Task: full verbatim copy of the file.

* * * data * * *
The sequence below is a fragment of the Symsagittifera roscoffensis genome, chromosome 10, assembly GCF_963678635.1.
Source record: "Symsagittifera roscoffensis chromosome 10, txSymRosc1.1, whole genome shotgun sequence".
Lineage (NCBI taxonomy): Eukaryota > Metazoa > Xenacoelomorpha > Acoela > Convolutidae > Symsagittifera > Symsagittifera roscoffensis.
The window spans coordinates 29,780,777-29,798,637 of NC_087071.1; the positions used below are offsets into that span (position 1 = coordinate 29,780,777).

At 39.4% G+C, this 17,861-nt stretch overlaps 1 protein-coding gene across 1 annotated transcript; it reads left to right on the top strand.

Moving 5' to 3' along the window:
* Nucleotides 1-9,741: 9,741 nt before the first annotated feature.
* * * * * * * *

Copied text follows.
The sequence below is a fragment of the Symsagittifera roscoffensis genome, chromosome 10, assembly GCF_963678635.1.
Source record: "Symsagittifera roscoffensis chromosome 10, txSymRosc1.1, whole genome shotgun sequence".
Lineage (NCBI taxonomy): Eukaryota > Metazoa > Xenacoelomorpha > Acoela > Convolutidae > Symsagittifera > Symsagittifera roscoffensis.
The window spans coordinates 29,780,777-29,798,637 of NC_087071.1; the positions used below are offsets into that span (position 1 = coordinate 29,780,777).

At 39.4% G+C, this 17,861-nt stretch overlaps 1 protein-coding gene across 1 annotated transcript; it reads left to right on the top strand.

Moving 5' to 3' along the window:
* Nucleotides 1-9,741: 9,741 nt before the first annotated feature.